Art Lucero has been active his entire life, staying in shape playing tennis and volleyball and swimming. He lived with a sore right knee from a old basketball injury, but that didn’t stop him from riding his bike to work for 15 years. While he has had some aches and pains along the way, wrapping a bandage on his knee for a couple of days would typically take care of the pain.
However, things started to change when he turned 64. The pain seemed to last longer after each activity. Some days he would walk out to the garage, tinker around a bit and feel the pain mounting again.
“Around the time I turned 65, my knee continued to be sore, and as time went on, it became a chronic, progressively worse case of knee pain,” said Lucero, now 71.
That’s when his wife read about the new Mako SmartRobotics™ technology at Lovelace Medical Center. If her husband were to need knee replacement surgery, they could stay in Albuquerque without driving to Durango or even Tucson.
“We are very pleased to have the Mako SmartRobotics™ technology for total knee, partial knee and hip replacements here at Lovelace Medical Center and Lovelace Westside Hospital,” said Christopher Hanosh, M.D., an orthopedic surgeon at Lovelace Medical Group.“The transformative technology allows us to take care of our patients with a more precise tool in the operating room. This results in potentially quicker recoveries and better outcomes for our patients.”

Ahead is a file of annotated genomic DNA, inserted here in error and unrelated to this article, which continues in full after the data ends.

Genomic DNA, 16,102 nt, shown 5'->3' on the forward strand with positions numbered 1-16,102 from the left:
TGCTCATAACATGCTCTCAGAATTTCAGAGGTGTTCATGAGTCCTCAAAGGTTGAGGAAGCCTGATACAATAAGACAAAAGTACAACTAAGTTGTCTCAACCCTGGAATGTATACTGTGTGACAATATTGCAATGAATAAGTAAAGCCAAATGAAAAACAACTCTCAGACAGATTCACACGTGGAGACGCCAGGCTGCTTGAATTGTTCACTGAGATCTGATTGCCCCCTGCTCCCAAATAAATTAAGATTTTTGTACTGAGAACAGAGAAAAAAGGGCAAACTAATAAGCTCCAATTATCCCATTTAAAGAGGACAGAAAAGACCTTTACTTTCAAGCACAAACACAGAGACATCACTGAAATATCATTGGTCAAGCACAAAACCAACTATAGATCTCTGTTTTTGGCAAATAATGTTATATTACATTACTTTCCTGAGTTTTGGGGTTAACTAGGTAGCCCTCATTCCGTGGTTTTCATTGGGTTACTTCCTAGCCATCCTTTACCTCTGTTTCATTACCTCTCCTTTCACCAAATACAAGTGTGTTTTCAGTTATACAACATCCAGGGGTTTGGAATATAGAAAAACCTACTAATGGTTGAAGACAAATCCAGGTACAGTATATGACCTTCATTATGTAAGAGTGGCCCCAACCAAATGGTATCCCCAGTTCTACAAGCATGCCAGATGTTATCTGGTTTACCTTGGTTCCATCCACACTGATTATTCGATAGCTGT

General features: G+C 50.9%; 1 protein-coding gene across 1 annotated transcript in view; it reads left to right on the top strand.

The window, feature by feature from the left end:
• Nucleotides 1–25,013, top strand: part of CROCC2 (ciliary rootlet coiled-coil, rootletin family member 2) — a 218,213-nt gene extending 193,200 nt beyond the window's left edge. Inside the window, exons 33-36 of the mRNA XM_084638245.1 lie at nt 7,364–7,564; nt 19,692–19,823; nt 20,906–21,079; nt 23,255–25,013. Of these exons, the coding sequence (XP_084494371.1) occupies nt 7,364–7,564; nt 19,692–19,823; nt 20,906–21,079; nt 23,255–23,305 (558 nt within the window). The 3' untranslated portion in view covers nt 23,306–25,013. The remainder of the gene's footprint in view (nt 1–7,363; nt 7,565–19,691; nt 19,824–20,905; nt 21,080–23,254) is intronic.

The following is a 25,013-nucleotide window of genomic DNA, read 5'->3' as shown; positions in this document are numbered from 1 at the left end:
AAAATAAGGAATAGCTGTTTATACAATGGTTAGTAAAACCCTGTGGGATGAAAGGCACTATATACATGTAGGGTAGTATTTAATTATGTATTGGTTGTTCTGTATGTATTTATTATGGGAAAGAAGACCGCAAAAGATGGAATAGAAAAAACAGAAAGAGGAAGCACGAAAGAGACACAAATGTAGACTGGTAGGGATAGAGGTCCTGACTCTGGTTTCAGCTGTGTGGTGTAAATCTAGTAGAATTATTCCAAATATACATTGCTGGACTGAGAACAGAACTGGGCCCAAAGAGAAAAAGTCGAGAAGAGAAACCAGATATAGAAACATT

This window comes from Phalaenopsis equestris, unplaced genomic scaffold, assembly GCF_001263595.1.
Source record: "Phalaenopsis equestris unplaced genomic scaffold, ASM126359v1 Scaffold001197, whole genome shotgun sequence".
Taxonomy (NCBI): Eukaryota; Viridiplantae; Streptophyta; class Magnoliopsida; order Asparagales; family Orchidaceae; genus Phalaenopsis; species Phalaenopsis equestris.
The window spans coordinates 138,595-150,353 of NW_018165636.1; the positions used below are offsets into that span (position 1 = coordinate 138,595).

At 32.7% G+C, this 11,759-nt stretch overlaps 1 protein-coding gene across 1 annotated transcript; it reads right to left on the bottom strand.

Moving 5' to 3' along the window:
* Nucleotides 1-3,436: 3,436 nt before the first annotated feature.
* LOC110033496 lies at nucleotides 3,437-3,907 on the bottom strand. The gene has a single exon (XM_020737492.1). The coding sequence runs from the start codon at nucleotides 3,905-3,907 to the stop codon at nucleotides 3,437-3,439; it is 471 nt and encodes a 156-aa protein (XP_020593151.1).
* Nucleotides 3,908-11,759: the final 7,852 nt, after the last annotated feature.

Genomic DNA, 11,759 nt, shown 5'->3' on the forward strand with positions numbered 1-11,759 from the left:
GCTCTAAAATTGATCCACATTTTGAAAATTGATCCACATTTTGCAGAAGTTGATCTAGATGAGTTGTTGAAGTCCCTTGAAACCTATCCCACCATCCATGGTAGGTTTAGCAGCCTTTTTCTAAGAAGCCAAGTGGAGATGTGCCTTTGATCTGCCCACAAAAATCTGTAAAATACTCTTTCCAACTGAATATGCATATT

The Luceros scheduled an appointment with Dr. Hanosh, who ordered x-rays of Art’s knees. He diagnosed Lucero with osteoarthritis in both knees, a type of arthritis that occurs when flexible tissue at the ends of bones wears down.
The Luceros decided then that he should get both knees totally replaced during two surgeries, spaced four weeks apart.
“I was pretty scared,” said Lucero. “I've never been hospitalized, so I was kind of fearful of having the operation and of having to spend the night there. But, I can say I was pleasantly surprised by how nice everyone was to me. They took the time to talk to me; even the technicians in the operating room. Of course they were professional, but they were so personal, very engaging,” said Lucero. “Dr. Hanosh’s staff was also very helpful with many phone calls to check on me, follow up on the surgeries, etc.”
Both surgeries were successful and Art is getting around well with just a cane for balance. He doesn’t expect to use the cane much longer, especially during his upcoming trip to Hawaii with his wife.
“The last time we went I could not hike on the trails to see the waterfalls, even if they were only a half mile away,” said Lucero. “I’m also looking forward to going on the beach and getting in and out of the water much easier this time.”
Both Lucero and his wife are happy that this technology is at Lovelace Medical Center. “We feel lucky to have this level of care in Albuquerque,” they said.
To make appointment with a Lovelace Medical Group orthopedic surgeon, call 505.727.2727 or click here.